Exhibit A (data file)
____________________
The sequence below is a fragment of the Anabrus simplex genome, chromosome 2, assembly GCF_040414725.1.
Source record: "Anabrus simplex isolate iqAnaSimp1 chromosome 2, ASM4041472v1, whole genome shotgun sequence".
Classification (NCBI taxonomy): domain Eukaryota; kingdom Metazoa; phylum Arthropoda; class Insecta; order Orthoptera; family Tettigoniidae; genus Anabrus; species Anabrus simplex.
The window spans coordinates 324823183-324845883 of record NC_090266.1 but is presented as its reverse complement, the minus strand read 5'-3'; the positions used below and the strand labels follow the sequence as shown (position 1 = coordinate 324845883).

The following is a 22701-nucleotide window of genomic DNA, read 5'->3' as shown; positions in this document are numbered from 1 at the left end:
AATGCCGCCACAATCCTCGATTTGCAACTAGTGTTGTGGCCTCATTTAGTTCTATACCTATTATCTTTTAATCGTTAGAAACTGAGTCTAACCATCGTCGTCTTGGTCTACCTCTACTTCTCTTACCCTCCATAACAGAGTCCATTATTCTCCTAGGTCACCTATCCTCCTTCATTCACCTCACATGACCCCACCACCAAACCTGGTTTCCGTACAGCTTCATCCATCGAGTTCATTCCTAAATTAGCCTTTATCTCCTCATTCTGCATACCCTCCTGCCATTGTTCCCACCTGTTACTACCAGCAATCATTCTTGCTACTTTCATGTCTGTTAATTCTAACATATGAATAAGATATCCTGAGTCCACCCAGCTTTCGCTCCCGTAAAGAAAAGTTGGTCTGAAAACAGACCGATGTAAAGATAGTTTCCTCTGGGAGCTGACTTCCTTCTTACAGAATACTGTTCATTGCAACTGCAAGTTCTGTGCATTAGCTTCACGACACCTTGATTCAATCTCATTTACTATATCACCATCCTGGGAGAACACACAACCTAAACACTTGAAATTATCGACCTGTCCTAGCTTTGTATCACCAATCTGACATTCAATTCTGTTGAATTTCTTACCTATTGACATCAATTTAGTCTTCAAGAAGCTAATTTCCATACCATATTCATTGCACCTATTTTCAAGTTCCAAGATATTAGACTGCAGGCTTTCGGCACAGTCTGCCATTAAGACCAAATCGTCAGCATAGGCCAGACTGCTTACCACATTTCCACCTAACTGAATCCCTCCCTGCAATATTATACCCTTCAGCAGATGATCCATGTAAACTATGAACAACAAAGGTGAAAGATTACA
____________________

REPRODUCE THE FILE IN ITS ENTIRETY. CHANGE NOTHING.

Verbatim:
The sequence below is a fragment of the Anabrus simplex genome, chromosome 2, assembly GCF_040414725.1.
Source record: "Anabrus simplex isolate iqAnaSimp1 chromosome 2, ASM4041472v1, whole genome shotgun sequence".
Classification (NCBI taxonomy): domain Eukaryota; kingdom Metazoa; phylum Arthropoda; class Insecta; order Orthoptera; family Tettigoniidae; genus Anabrus; species Anabrus simplex.
The window spans coordinates 324823183-324845883 of record NC_090266.1 but is presented as its reverse complement, the minus strand read 5'-3'; the positions used below and the strand labels follow the sequence as shown (position 1 = coordinate 324845883).

The following is a 22701-nucleotide window of genomic DNA, read 5'->3' as shown; positions in this document are numbered from 1 at the left end:
AATGCCGCCACAATCCTCGATTTGCAACTAGTGTTGTGGCCTCATTTAGTTCTATACCTATTATCTTTTAATCGTTAGAAACTGAGTCTAACCATCGTCGTCTTGGTCTACCTCTACTTCTCTTACCCTCCATAACAGAGTCCATTATTCTCCTAGGTCACCTATCCTCCTTCATTCACCTCACATGACCCCACCACCAAACCTGGTTTCCGTACAGCTTCATCCATCGAGTTCATTCCTAAATTAGCCTTTATCTCCTCATTCTGCATACCCTCCTGCCATTGTTCCCACCTGTTACTACCAGCAATCATTCTTGCTACTTTCATGTCTGTTAATTCTAACATATGAATAAGATATCCTGAGTCCACCCAGCTTTCGCTCCCGTAAAGAAAAGTTGGTCTGAAAACAGACCGATGTAAAGATAGTTTCCTCTGGGAGCTGACTTCCTTCTTACAGAATACTGTTCATTGCAACTGCAAGTTCTGTGCATTAGCTTCACGACACCTTGATTCAATCTCATTTACTATATCACCATCCTGGGAGAACACACAACCTAAACACTTGAAATTATCGACCTGTCCTAGCTTTGTATCACCAATCTGACATTCAATTCTGTTGAATTTCTTACCTATTGACATCAATTTAGTCTTCAAGAAGCTAATTTCCATACCATATTCATTGCACCTATTTTCAAGTTCCAAGATATTAGACTGCAGGCTTTCGGCACAGTCTGCCATTAAGACCAAATCGTCAGCATAGGCCAGACTGCTTACCACATTTCCACCTAACTGAATCCCTCCCTGCAATATTATACCCTTCAGCAGATGATCCATGTAAACTATGAACAACAAAGGTGAAAGATTACA